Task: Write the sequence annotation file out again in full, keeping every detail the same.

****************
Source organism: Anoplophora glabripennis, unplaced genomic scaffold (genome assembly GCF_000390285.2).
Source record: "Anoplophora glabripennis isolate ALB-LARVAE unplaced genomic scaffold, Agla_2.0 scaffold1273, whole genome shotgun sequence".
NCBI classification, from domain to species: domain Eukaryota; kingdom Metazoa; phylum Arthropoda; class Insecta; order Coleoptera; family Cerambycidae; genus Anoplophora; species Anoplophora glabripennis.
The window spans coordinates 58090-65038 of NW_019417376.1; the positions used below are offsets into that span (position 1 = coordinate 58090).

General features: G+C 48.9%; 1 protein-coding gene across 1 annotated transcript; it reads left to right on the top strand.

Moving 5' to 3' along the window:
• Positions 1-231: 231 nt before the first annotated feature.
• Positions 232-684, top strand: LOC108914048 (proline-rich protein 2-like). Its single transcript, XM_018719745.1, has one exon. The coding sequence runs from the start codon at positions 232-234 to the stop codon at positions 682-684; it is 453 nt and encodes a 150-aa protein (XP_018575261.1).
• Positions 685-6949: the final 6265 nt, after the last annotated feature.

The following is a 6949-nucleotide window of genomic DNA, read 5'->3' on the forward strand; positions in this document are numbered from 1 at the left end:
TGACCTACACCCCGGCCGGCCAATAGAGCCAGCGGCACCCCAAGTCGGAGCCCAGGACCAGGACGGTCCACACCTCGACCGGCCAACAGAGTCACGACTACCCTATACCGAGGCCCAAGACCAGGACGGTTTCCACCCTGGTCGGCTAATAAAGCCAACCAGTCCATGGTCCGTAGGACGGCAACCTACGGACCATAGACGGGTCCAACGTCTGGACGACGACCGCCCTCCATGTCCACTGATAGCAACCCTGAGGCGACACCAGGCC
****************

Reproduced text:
Source organism: Anoplophora glabripennis, unplaced genomic scaffold (genome assembly GCF_000390285.2).
Source record: "Anoplophora glabripennis isolate ALB-LARVAE unplaced genomic scaffold, Agla_2.0 scaffold1273, whole genome shotgun sequence".
NCBI classification, from domain to species: domain Eukaryota; kingdom Metazoa; phylum Arthropoda; class Insecta; order Coleoptera; family Cerambycidae; genus Anoplophora; species Anoplophora glabripennis.
The window spans coordinates 58090-65038 of NW_019417376.1; the positions used below are offsets into that span (position 1 = coordinate 58090).

General features: G+C 48.9%; 1 protein-coding gene across 1 annotated transcript; it reads left to right on the top strand.

Moving 5' to 3' along the window:
• Positions 1-231: 231 nt before the first annotated feature.
• Positions 232-684, top strand: LOC108914048 (proline-rich protein 2-like). Its single transcript, XM_018719745.1, has one exon. The coding sequence runs from the start codon at positions 232-234 to the stop codon at positions 682-684; it is 453 nt and encodes a 150-aa protein (XP_018575261.1).
• Positions 685-6949: the final 6265 nt, after the last annotated feature.

The following is a 6949-nucleotide window of genomic DNA, read 5'->3' on the forward strand; positions in this document are numbered from 1 at the left end:
TGACCTACACCCCGGCCGGCCAATAGAGCCAGCGGCACCCCAAGTCGGAGCCCAGGACCAGGACGGTCCACACCTCGACCGGCCAACAGAGTCACGACTACCCTATACCGAGGCCCAAGACCAGGACGGTTTCCACCCTGGTCGGCTAATAAAGCCAACCAGTCCATGGTCCGTAGGACGGCAACCTACGGACCATAGACGGGTCCAACGTCTGGACGACGACCGCCCTCCATGTCCACTGATAGCAACCCTGAGGCGACACCAGGCC